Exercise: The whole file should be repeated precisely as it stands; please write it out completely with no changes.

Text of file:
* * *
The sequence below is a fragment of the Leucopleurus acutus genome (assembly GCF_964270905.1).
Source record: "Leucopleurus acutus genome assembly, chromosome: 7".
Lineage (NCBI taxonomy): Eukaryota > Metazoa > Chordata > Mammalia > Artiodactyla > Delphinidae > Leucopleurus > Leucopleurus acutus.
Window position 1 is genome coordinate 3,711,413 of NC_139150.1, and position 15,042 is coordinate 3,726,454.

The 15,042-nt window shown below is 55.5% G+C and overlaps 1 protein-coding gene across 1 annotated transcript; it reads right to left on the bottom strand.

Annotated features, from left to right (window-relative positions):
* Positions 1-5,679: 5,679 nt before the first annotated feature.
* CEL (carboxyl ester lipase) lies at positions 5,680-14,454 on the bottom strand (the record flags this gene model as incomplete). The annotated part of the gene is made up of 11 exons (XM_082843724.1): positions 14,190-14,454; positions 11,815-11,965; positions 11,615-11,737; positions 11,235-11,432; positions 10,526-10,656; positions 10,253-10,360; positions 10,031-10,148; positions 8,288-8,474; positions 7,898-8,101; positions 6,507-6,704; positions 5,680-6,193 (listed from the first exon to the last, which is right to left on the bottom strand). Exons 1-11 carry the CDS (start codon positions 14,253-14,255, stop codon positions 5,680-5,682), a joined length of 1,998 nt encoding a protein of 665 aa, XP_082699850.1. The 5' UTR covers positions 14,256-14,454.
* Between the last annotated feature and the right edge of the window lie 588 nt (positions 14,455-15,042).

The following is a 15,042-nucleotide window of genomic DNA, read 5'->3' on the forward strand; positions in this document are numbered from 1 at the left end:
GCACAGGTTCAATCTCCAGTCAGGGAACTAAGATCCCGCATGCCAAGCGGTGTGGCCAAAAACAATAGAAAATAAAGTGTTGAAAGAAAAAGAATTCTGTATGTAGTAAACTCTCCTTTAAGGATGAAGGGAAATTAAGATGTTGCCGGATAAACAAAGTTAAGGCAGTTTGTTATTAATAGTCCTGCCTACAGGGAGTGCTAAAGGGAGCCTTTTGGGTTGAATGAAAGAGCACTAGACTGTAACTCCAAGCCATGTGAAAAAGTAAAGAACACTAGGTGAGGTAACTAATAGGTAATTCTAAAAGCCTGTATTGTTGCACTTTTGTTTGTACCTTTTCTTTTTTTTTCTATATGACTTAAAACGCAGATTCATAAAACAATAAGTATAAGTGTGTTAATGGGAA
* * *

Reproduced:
The sequence below is a fragment of the Leucopleurus acutus genome (assembly GCF_964270905.1).
Source record: "Leucopleurus acutus genome assembly, chromosome: 7".
Lineage (NCBI taxonomy): Eukaryota > Metazoa > Chordata > Mammalia > Artiodactyla > Delphinidae > Leucopleurus > Leucopleurus acutus.
Window position 1 is genome coordinate 3,711,413 of NC_139150.1, and position 15,042 is coordinate 3,726,454.

The 15,042-nt window shown below is 55.5% G+C and overlaps 1 protein-coding gene across 1 annotated transcript; it reads right to left on the bottom strand.

Annotated features, from left to right (window-relative positions):
* Positions 1-5,679: 5,679 nt before the first annotated feature.
* CEL (carboxyl ester lipase) lies at positions 5,680-14,454 on the bottom strand (the record flags this gene model as incomplete). The annotated part of the gene is made up of 11 exons (XM_082843724.1): positions 14,190-14,454; positions 11,815-11,965; positions 11,615-11,737; positions 11,235-11,432; positions 10,526-10,656; positions 10,253-10,360; positions 10,031-10,148; positions 8,288-8,474; positions 7,898-8,101; positions 6,507-6,704; positions 5,680-6,193 (listed from the first exon to the last, which is right to left on the bottom strand). Exons 1-11 carry the CDS (start codon positions 14,253-14,255, stop codon positions 5,680-5,682), a joined length of 1,998 nt encoding a protein of 665 aa, XP_082699850.1. The 5' UTR covers positions 14,256-14,454.
* Between the last annotated feature and the right edge of the window lie 588 nt (positions 14,455-15,042).

The following is a 15,042-nucleotide window of genomic DNA, read 5'->3' on the forward strand; positions in this document are numbered from 1 at the left end:
GCACAGGTTCAATCTCCAGTCAGGGAACTAAGATCCCGCATGCCAAGCGGTGTGGCCAAAAACAATAGAAAATAAAGTGTTGAAAGAAAAAGAATTCTGTATGTAGTAAACTCTCCTTTAAGGATGAAGGGAAATTAAGATGTTGCCGGATAAACAAAGTTAAGGCAGTTTGTTATTAATAGTCCTGCCTACAGGGAGTGCTAAAGGGAGCCTTTTGGGTTGAATGAAAGAGCACTAGACTGTAACTCCAAGCCATGTGAAAAAGTAAAGAACACTAGGTGAGGTAACTAATAGGTAATTCTAAAAGCCTGTATTGTTGCACTTTTGTTTGTACCTTTTCTTTTTTTTTCTATATGACTTAAAACGCAGATTCATAAAACAATAAGTATAAGTGTGTTAATGGGAA